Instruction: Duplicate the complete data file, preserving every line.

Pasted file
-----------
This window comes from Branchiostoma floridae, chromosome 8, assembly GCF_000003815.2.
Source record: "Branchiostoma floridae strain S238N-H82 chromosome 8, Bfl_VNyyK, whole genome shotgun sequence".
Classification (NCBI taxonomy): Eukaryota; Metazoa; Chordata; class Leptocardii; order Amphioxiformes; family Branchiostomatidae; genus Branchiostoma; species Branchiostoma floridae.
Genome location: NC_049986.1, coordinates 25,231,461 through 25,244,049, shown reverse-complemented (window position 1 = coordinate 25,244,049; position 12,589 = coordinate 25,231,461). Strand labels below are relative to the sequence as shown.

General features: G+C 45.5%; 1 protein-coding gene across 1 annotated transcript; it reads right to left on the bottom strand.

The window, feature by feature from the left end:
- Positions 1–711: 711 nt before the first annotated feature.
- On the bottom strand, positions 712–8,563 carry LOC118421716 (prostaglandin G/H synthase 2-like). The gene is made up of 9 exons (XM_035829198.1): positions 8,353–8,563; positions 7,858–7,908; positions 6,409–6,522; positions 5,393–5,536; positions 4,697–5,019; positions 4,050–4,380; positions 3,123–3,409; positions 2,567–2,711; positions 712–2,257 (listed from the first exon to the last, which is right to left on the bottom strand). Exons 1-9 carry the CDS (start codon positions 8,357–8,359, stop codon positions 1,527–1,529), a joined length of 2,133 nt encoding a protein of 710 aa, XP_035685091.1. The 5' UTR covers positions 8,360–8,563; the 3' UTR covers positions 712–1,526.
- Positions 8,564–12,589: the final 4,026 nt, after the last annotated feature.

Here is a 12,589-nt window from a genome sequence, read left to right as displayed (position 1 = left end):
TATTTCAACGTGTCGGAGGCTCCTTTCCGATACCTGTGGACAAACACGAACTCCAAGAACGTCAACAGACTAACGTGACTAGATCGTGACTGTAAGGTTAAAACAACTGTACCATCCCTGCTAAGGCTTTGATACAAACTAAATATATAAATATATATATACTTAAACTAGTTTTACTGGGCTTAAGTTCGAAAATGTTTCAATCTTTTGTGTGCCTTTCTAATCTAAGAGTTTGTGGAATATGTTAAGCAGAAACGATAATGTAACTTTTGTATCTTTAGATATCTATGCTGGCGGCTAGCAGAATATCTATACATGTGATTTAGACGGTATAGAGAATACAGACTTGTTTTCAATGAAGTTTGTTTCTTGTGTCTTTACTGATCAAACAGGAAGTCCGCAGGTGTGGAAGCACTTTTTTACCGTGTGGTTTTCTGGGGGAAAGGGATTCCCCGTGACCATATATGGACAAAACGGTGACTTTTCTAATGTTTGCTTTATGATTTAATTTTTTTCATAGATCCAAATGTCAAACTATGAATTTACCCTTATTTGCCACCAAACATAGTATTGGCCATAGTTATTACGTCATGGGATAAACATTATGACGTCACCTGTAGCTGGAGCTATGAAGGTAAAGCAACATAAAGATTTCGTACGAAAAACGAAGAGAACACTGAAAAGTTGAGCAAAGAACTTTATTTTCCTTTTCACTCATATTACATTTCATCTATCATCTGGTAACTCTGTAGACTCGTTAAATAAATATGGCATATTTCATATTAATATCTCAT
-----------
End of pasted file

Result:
This window comes from Branchiostoma floridae, chromosome 8, assembly GCF_000003815.2.
Source record: "Branchiostoma floridae strain S238N-H82 chromosome 8, Bfl_VNyyK, whole genome shotgun sequence".
Classification (NCBI taxonomy): Eukaryota; Metazoa; Chordata; class Leptocardii; order Amphioxiformes; family Branchiostomatidae; genus Branchiostoma; species Branchiostoma floridae.
Genome location: NC_049986.1, coordinates 25,231,461 through 25,244,049, shown reverse-complemented (window position 1 = coordinate 25,244,049; position 12,589 = coordinate 25,231,461). Strand labels below are relative to the sequence as shown.

General features: G+C 45.5%; 1 protein-coding gene across 1 annotated transcript; it reads right to left on the bottom strand.

The window, feature by feature from the left end:
- Positions 1–711: 711 nt before the first annotated feature.
- On the bottom strand, positions 712–8,563 carry LOC118421716 (prostaglandin G/H synthase 2-like). The gene is made up of 9 exons (XM_035829198.1): positions 8,353–8,563; positions 7,858–7,908; positions 6,409–6,522; positions 5,393–5,536; positions 4,697–5,019; positions 4,050–4,380; positions 3,123–3,409; positions 2,567–2,711; positions 712–2,257 (listed from the first exon to the last, which is right to left on the bottom strand). Exons 1-9 carry the CDS (start codon positions 8,357–8,359, stop codon positions 1,527–1,529), a joined length of 2,133 nt encoding a protein of 710 aa, XP_035685091.1. The 5' UTR covers positions 8,360–8,563; the 3' UTR covers positions 712–1,526.
- Positions 8,564–12,589: the final 4,026 nt, after the last annotated feature.

Here is a 12,589-nt window from a genome sequence, read left to right as displayed (position 1 = left end):
TATTTCAACGTGTCGGAGGCTCCTTTCCGATACCTGTGGACAAACACGAACTCCAAGAACGTCAACAGACTAACGTGACTAGATCGTGACTGTAAGGTTAAAACAACTGTACCATCCCTGCTAAGGCTTTGATACAAACTAAATATATAAATATATATATACTTAAACTAGTTTTACTGGGCTTAAGTTCGAAAATGTTTCAATCTTTTGTGTGCCTTTCTAATCTAAGAGTTTGTGGAATATGTTAAGCAGAAACGATAATGTAACTTTTGTATCTTTAGATATCTATGCTGGCGGCTAGCAGAATATCTATACATGTGATTTAGACGGTATAGAGAATACAGACTTGTTTTCAATGAAGTTTGTTTCTTGTGTCTTTACTGATCAAACAGGAAGTCCGCAGGTGTGGAAGCACTTTTTTACCGTGTGGTTTTCTGGGGGAAAGGGATTCCCCGTGACCATATATGGACAAAACGGTGACTTTTCTAATGTTTGCTTTATGATTTAATTTTTTTCATAGATCCAAATGTCAAACTATGAATTTACCCTTATTTGCCACCAAACATAGTATTGGCCATAGTTATTACGTCATGGGATAAACATTATGACGTCACCTGTAGCTGGAGCTATGAAGGTAAAGCAACATAAAGATTTCGTACGAAAAACGAAGAGAACACTGAAAAGTTGAGCAAAGAACTTTATTTTCCTTTTCACTCATATTACATTTCATCTATCATCTGGTAACTCTGTAGACTCGTTAAATAAATATGGCATATTTCATATTAATATCTCAT